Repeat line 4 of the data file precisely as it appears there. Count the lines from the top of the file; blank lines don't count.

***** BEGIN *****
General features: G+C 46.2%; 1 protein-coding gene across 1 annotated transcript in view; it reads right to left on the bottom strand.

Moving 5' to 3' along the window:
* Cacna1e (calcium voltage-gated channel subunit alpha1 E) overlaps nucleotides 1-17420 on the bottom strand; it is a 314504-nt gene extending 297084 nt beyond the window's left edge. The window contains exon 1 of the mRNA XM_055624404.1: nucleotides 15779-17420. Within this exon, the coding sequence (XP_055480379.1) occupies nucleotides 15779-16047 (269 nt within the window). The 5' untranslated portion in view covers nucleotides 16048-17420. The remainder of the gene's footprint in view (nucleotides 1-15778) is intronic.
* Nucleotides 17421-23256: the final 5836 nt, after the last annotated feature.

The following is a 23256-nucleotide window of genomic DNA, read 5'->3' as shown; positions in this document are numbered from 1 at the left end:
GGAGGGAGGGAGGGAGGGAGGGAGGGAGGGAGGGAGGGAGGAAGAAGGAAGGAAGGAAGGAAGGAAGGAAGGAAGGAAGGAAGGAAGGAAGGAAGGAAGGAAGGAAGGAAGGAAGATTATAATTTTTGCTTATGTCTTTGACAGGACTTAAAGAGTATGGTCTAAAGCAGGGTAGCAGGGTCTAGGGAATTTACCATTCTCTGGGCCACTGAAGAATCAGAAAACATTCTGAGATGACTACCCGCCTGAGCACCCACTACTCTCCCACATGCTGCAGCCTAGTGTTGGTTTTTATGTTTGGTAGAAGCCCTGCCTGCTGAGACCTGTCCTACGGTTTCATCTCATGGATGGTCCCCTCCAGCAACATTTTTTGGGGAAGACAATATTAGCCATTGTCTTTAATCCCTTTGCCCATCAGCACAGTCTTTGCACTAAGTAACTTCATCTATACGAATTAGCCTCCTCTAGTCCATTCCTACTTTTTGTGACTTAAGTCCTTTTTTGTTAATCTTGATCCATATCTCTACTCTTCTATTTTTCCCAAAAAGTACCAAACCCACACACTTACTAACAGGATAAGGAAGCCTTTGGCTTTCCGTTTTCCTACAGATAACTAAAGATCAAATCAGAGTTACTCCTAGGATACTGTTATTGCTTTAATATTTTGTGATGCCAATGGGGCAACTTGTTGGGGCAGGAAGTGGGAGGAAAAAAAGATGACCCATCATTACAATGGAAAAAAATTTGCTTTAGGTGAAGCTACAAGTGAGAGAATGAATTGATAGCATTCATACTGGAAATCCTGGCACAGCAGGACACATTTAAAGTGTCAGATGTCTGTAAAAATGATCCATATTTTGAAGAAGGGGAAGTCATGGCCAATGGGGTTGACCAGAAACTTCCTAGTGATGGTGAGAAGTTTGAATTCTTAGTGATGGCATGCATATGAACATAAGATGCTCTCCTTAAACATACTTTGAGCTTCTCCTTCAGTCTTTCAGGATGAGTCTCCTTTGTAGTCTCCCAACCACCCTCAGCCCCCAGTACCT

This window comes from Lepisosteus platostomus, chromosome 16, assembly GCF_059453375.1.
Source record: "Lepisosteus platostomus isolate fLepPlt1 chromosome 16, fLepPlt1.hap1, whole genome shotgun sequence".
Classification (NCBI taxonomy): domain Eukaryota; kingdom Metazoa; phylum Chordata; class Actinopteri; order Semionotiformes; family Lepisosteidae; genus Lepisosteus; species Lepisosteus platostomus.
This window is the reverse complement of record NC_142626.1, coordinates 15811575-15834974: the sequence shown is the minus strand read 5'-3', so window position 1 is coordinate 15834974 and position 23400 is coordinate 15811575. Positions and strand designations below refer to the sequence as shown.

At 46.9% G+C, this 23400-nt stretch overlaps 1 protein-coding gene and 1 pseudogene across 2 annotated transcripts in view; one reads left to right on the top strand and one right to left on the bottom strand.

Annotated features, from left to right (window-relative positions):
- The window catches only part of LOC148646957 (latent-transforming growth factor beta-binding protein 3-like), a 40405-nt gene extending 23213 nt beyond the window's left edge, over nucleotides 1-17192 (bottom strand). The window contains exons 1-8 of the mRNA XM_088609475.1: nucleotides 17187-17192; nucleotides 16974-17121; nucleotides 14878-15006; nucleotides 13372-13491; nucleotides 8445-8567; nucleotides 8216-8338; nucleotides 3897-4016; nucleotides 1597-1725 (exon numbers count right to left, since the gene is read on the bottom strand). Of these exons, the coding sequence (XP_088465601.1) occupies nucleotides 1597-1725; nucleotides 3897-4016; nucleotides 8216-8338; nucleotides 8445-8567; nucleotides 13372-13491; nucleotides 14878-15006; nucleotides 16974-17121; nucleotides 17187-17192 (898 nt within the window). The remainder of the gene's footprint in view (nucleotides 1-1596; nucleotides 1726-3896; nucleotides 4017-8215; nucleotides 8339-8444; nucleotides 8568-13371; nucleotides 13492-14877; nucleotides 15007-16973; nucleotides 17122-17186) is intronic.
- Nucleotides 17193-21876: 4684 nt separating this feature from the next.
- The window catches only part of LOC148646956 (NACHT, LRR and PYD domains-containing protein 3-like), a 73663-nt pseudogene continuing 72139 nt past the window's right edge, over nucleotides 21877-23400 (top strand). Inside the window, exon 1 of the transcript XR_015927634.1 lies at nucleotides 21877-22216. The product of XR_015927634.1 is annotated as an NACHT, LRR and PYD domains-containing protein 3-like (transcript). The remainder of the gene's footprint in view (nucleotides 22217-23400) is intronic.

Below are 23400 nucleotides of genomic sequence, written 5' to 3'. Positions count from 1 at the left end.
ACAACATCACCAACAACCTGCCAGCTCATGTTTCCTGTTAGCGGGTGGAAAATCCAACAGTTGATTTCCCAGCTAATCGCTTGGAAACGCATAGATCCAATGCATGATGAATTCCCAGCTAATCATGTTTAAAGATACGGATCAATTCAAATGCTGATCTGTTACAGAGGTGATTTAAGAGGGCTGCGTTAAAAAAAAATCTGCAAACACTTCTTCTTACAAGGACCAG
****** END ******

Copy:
* Nucleotides 17421-23256: the final 5836 nt, after the last annotated feature.